Item 2018.09.02.010 - Pontioscope viewer

Title and statement of responsibility area

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Pontioscope viewer

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  • Object

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Statement of scale (cartographic)

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Issuing jurisdiction and denomination (philatelic)

Dates of creation area


  • [ca.1860- ] (Creation)
    Ponti, Carlo

Physical description area

Physical description

1 photographic viewing equipment : pontioscope ; 56 x 25 x 56 cm

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Name of creator


Biographical history

Carlo Poni was an Italian photographer and optician. He was born in Switzerland in approximately 1823 before moving to France. During his time in Paris, France he worked with the optician, Chauchois, studying photography. In ca. 1852 he moved to Venice Italy where he photographed and published an album of 160 photographs of Venetian architecture between 1854 and 1855, which were sold in his shop. He also sold a variety of optical equipment and reproductions of works of art, as well as inventing optical instruments designed to allow a greater experience of three-dimensionality in two-dimensional photographs, including the megalethoscope, the graphoscope, and the alethoscope, which was variously called a dioramascope or pontioscope. From 1860 to 1865 Ponti photographed Rome, Italy. Between 1857 and 1868 Ponti published and edited Carlo Naya's photographs, until a dispute which ended their relationship. In 1866 Ponti was also appointed optician and photographer to the King of Italy. Ponti died blind at age seventy-three.

Custodial history

Scope and content

This item is an optical instrument designed to create larger three-dimensional experiences from a two-dimensional photograph. Item is made of wood and has two sets of lenses made to enlarge images. Lenses also create different effects: "day effect" caused by reflected light, and a"night effect" created from a transparency with light shining through it. Item folds down onto itself. The pontioscope was one of many optical instruments designed by Carlo Ponti (1823-1893). Ponti also made and distributed stereoviews of Italian cities and reproductions of art. In 1866, Ponti became the official photographer to the king of Italy. Eventually opening other branches throughout Europe, America and Canada. In 1868, a legal battle began between Carlo Naya and Carlo Ponti over the rights to Ponti’s inventions. Naya had worked with Ponti from 1857 onwards developing pictures under his trademark,however, in 1868 Naya began selling imitations of Ponti’s inventions. In 1876, Ponti attempted to get back the sole rights to his invention but was unsuccessful.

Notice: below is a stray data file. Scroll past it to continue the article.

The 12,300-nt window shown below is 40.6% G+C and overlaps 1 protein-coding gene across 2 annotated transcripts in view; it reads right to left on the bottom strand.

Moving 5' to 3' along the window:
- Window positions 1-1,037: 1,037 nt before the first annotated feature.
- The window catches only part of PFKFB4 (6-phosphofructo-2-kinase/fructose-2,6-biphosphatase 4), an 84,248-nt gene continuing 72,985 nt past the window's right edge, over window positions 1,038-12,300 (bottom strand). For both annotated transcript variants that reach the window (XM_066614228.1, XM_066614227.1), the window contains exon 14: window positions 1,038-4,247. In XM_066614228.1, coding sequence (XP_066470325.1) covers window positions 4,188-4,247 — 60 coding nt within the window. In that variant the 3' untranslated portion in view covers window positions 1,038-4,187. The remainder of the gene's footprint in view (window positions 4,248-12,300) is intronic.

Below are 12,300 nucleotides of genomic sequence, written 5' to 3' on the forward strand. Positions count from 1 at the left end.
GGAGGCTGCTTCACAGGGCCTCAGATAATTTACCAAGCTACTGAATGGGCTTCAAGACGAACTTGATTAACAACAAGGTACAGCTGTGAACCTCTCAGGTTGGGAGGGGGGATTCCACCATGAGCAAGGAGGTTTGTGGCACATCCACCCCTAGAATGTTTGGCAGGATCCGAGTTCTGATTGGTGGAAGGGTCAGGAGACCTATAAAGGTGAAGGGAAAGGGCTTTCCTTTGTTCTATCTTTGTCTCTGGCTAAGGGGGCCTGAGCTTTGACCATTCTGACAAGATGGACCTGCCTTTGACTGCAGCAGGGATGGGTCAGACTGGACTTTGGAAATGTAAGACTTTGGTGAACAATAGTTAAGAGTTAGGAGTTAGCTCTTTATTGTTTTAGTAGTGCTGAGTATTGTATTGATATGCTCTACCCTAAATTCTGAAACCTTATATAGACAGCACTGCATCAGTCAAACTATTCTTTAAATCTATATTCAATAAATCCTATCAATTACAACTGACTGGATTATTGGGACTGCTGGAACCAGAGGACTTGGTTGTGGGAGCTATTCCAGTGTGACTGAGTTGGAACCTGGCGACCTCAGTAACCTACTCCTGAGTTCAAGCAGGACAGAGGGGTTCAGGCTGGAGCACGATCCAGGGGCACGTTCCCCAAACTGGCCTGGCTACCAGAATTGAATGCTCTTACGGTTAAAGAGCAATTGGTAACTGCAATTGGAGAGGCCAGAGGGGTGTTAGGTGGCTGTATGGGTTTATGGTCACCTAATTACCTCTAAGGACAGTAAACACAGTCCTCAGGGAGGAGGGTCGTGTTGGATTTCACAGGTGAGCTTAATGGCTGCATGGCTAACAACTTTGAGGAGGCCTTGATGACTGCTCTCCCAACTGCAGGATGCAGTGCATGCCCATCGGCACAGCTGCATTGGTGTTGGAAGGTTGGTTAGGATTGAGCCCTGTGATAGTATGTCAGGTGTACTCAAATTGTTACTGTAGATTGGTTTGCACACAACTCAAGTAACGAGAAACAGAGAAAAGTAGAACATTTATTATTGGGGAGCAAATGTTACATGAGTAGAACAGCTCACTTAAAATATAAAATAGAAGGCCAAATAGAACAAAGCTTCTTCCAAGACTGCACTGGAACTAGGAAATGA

Notes area

Physical condition

Good condition, however, stereoscope holder does not move fully

Immediate source of acquisition

Collected by the late Dr. Martin J. Bass and Gail Silverman Bass and donated to the Ryerson University Library and Archives by Gail Bass in 2018


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Open. Records are available for consultation without restriction

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The J. Paul Getty Trust. (2004). Gerry Union List of Artist Names Online. The Getty Research Institute. Retrieved from

Hannavy, J. (2008) Encyclopedia of Nineteenth-Century Photography. Retrieved from

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